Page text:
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The next day was more riding. I had requested a slightly more lively horse and was given Barry. Barry was Chocolate's brother and it was quite shocking to find out that Chocolate was the farm stallion for a few years before he was cut. Nothing stallion like about him now! Barry was a cheeky chap, not naughty just like to challenge now and then. We had an amazing ride, I would have taken him home if I could. Chris stayed on the same horse. She was in a slightly better mood, possibly. The terrain was even more challanging in places and it really was amazing what the horses went across without even a trip. We rode to the top of the Sierras Chicas and had an amazing view of the Estancia and Cordoba town.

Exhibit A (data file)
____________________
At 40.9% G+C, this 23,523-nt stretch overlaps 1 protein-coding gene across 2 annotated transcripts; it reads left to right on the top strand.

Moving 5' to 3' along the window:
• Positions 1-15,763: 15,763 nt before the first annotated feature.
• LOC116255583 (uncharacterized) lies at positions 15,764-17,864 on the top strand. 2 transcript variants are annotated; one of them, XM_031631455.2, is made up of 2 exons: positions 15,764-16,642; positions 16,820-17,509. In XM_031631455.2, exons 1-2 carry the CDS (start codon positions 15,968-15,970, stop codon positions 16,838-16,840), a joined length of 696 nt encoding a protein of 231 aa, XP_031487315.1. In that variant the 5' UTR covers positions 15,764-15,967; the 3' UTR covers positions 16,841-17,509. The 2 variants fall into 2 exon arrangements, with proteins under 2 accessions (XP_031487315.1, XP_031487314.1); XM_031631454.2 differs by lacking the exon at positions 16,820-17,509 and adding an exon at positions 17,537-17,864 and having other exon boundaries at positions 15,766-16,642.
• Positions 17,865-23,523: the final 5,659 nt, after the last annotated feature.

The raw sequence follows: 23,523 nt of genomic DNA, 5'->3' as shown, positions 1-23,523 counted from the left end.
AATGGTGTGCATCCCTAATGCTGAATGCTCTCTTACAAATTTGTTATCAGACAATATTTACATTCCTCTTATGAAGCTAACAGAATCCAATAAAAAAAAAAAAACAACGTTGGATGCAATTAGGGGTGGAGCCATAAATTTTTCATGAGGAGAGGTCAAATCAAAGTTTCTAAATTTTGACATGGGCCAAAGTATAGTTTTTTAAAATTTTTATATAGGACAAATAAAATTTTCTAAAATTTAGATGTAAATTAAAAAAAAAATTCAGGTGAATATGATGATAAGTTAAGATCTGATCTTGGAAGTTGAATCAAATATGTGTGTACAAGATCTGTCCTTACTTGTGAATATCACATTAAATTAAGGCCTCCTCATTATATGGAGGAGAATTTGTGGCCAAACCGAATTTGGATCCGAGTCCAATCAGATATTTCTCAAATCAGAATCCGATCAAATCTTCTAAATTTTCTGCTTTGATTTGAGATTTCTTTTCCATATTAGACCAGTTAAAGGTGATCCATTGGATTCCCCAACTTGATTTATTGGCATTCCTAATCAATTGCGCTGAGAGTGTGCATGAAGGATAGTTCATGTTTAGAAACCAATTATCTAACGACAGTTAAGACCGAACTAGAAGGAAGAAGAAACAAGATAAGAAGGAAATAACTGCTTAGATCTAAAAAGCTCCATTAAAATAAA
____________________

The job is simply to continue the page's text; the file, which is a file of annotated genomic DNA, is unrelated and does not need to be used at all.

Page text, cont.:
The final afternoon and evening consisted of a lassoing competition and an Asado cooked by the Gauchos. Chris won the lassoing competition - showing himself as a natural gaucho. The Asado was truly amazing. The beef was so tasty and Kevin had given us a few more boxes of wine. There wasn't a huge amount of moderation that evening.

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We had an early start on Wednesday, leaving as soon as it got light at 7.40am. The road to the Estancia was long and winding and the crew didn't fancy negotiating Carmen down the road in the dark and the passengers were very happy with this decision.

It was very sad to leave the Estancia. I would have liked another couple of days or weeks.

We are having an uploading issue on this site at the moment, so photos can be viewed following this link - Estancia photos